I bought a Jeep Liberty in 2006 and toward the very end of deciding its color and the features I wanted (and didn’t want), and almost on a whim, I asked the salesperson to throw-in the Bluetooth wireless hands-free connection. It was about a $250 option that I actually didn’t feel was necessary at the time but I like technology and gadgets and adding it didn’t break the bank. I expected that it would be a fun feature to play around with, but I wasn’t really too hopeful about its usefulness; I figured it would end-up being a novelty.
So now after more than three years of driving the car and using the Bluetooth hands-free feature I can report to you from experience that it’s a life changer (or at least for the part of the time that I spend my life in the car). With Bluetooth, Jeep/Chrysler calls it UConnect, you can setup your hands-free capable cell phone, Blackberry, iPhone, etc to automatically connect to the car whenever you turn the key. Gone are the days of untangling wired headsets while driving, searching pockets, or bags, or dashboards for your cell phone when it rings, or worrying about the police when you’re talking on the phone without a headset. You can answer a call without touching the phone, and you can make a call without having to take your eyes off the road to dial a number. (Although I’ve gotten quite good at drive-typing over the years, I think I can thumb-out about 25 words/minute on a Blackberry while steering with a knee.) Having UConnect has definitely changed my driving experience in a positive way, and I mean that with all seriousness since I cruised more than 25K miles/year on average in the Jeep so far.
I recently upgraded my original version (2G) iPhone to the latest iPhone 3GS and I connected the new iPhone to the UConnect in the Jeep and it works great, just like the old iPhone did. But the new iPhone, and really the latest version of the iPhone software, version 3.0, includes a Bluetooth capability that supports wireless stereo headsets. (The technical name of the Bluetooth stereo headset feature is called Advanced Audio Distribution Profile, usually abbreviated A2DP. It’s not proprietary to the iPhone and you might find A2DP on your whatever-model phone if you have a newer one that supports it.)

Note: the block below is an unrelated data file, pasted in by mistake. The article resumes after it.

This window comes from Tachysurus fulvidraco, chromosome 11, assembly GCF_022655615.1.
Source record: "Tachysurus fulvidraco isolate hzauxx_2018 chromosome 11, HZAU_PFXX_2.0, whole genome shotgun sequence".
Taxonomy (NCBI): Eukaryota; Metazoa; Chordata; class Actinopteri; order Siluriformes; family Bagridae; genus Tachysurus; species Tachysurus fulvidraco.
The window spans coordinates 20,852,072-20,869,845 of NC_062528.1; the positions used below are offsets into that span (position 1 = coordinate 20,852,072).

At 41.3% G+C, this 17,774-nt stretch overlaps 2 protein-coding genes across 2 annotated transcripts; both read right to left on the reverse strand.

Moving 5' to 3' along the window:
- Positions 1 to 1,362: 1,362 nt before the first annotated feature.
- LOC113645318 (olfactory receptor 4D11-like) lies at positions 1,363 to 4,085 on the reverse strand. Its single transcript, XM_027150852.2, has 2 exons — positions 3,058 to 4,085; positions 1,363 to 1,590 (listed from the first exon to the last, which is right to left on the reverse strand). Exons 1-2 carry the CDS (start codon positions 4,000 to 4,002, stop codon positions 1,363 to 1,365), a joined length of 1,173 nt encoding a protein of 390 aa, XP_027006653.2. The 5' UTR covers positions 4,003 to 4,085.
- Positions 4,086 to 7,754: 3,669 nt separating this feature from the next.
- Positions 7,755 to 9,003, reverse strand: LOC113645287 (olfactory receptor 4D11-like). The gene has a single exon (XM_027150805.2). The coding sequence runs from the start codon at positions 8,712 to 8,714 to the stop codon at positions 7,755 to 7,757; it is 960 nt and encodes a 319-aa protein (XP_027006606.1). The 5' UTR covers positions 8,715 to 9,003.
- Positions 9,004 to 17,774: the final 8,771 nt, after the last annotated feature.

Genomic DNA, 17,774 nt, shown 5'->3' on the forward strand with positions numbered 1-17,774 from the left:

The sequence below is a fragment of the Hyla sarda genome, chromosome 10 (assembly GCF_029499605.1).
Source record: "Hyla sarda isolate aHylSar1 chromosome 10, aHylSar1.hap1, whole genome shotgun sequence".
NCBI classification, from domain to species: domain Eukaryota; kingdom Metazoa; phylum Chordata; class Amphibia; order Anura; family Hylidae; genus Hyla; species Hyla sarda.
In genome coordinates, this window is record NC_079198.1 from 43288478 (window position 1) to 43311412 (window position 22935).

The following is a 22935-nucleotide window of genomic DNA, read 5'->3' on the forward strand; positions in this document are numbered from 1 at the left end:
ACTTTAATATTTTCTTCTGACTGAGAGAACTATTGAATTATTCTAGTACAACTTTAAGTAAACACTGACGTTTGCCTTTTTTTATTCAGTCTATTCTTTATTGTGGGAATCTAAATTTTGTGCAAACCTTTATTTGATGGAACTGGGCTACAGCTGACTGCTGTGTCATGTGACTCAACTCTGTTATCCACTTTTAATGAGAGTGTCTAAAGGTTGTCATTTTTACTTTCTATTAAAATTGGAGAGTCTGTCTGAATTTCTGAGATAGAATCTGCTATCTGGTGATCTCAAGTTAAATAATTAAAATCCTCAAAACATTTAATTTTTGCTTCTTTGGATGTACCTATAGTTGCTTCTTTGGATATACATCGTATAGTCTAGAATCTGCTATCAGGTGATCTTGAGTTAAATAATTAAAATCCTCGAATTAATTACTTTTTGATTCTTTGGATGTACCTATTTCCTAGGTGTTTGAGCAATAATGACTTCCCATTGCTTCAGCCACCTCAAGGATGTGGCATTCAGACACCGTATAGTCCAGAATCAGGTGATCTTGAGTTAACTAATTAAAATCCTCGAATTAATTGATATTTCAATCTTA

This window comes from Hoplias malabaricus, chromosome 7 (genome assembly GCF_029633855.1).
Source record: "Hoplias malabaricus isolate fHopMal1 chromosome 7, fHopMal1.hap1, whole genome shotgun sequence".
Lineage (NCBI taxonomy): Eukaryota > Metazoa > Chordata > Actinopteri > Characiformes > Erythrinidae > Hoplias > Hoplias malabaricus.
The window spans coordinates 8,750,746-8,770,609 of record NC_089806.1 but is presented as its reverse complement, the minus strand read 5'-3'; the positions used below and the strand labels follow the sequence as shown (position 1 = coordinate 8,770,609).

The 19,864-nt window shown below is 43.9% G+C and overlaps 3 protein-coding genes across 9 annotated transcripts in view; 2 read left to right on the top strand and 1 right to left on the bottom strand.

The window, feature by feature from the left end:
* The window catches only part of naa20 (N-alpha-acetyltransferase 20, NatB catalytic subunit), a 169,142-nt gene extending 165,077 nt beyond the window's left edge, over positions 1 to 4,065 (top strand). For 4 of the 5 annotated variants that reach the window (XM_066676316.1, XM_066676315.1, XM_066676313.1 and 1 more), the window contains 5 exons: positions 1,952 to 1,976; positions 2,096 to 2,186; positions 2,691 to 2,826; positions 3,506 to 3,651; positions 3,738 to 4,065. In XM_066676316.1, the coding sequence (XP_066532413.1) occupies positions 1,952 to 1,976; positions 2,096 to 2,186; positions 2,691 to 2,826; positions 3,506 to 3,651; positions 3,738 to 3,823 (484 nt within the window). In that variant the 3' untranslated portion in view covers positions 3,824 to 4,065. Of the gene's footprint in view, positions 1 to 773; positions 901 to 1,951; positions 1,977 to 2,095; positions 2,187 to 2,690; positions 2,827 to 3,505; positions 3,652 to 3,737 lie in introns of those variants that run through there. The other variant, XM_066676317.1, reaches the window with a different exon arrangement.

Based on my experience using Bluetooth hands-free in the car, the wireless stereo headset feature just might be one of the most underpublicized and undervalued features of the iPhone 3.0 software. To check it out I bought a low cost (about $29) Bluetooth stereo headset from Insignia; here’s a link to the model:
Connecting (which the Bluetooth process calls “pairing”) the Insignia headset to the iPhone was a little tricky because you have to press a button, wait for some beep sounds, then some red and blue blinks, and enter a security code into the iPhone, but I followed the directions that came with the headset and it all worked out Ok.
So the cool thing about this now is that you get a wireless stereo headset to listen to your iPod. When I’m commuting (which is over 2 hours/day), or at the gym (which is probably less than 2 hours a week), or other times I use an iPod (listening to audio books or podcasts), it’s wireless and it’s in stereo, and just like in the car there is no more frustration with juggling/finding/untangling or yanking out wired headsets. And the audio quality is really good (especially considering it’s wireless).
Unfortunately the UConnect in my Jeep doesn’t have the right version Bluetooth to do A2DP, but wouldn’t that be awesome to play music wirelessly and in stereo in your car right from your iPhone or iPod. Or wouldn’t it be cool to stream music by Bluetooth directly from your iPod to your stereo at home. I guess that will all be coming in the future.
Although A2DP doesn’t work on an original 2G iPhone, it’s supposed to work on the standard 3G iPhone with the 3.0 software version, so if you have that model try it out.
If you’re wanting to unstress your life in a similar way, here is some more information for you. MacWorld Magazine published a thorough review of A2DP support in the iPhone software update which you can read here at this hyperlink:
And here’s some technical background on the A2DP Bluetooth capability: